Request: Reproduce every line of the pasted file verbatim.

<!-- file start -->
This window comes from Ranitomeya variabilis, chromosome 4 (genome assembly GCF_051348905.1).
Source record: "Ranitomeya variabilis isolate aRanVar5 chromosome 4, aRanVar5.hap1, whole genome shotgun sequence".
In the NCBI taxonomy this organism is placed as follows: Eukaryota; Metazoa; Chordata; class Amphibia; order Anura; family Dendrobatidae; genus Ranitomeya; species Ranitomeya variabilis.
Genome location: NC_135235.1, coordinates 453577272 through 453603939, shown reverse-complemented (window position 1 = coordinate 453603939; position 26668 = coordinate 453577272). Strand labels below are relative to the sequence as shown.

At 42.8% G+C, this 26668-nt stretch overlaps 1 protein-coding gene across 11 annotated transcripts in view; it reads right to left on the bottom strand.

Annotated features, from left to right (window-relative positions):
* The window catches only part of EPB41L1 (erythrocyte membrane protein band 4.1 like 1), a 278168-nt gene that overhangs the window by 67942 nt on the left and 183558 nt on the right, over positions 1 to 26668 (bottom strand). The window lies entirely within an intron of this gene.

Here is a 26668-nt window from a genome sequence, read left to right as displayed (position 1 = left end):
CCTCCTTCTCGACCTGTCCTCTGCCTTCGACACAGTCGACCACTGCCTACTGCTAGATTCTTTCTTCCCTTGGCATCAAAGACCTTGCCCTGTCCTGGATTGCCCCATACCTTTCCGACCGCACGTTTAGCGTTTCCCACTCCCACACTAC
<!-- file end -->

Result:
This window comes from Ranitomeya variabilis, chromosome 4 (genome assembly GCF_051348905.1).
Source record: "Ranitomeya variabilis isolate aRanVar5 chromosome 4, aRanVar5.hap1, whole genome shotgun sequence".
In the NCBI taxonomy this organism is placed as follows: Eukaryota; Metazoa; Chordata; class Amphibia; order Anura; family Dendrobatidae; genus Ranitomeya; species Ranitomeya variabilis.
Genome location: NC_135235.1, coordinates 453577272 through 453603939, shown reverse-complemented (window position 1 = coordinate 453603939; position 26668 = coordinate 453577272). Strand labels below are relative to the sequence as shown.

At 42.8% G+C, this 26668-nt stretch overlaps 1 protein-coding gene across 11 annotated transcripts in view; it reads right to left on the bottom strand.

Annotated features, from left to right (window-relative positions):
* The window catches only part of EPB41L1 (erythrocyte membrane protein band 4.1 like 1), a 278168-nt gene that overhangs the window by 67942 nt on the left and 183558 nt on the right, over positions 1 to 26668 (bottom strand). The window lies entirely within an intron of this gene.

Here is a 26668-nt window from a genome sequence, read left to right as displayed (position 1 = left end):
CCTCCTTCTCGACCTGTCCTCTGCCTTCGACACAGTCGACCACTGCCTACTGCTAGATTCTTTCTTCCCTTGGCATCAAAGACCTTGCCCTGTCCTGGATTGCCCCATACCTTTCCGACCGCACGTTTAGCGTTTCCCACTCCCACACTAC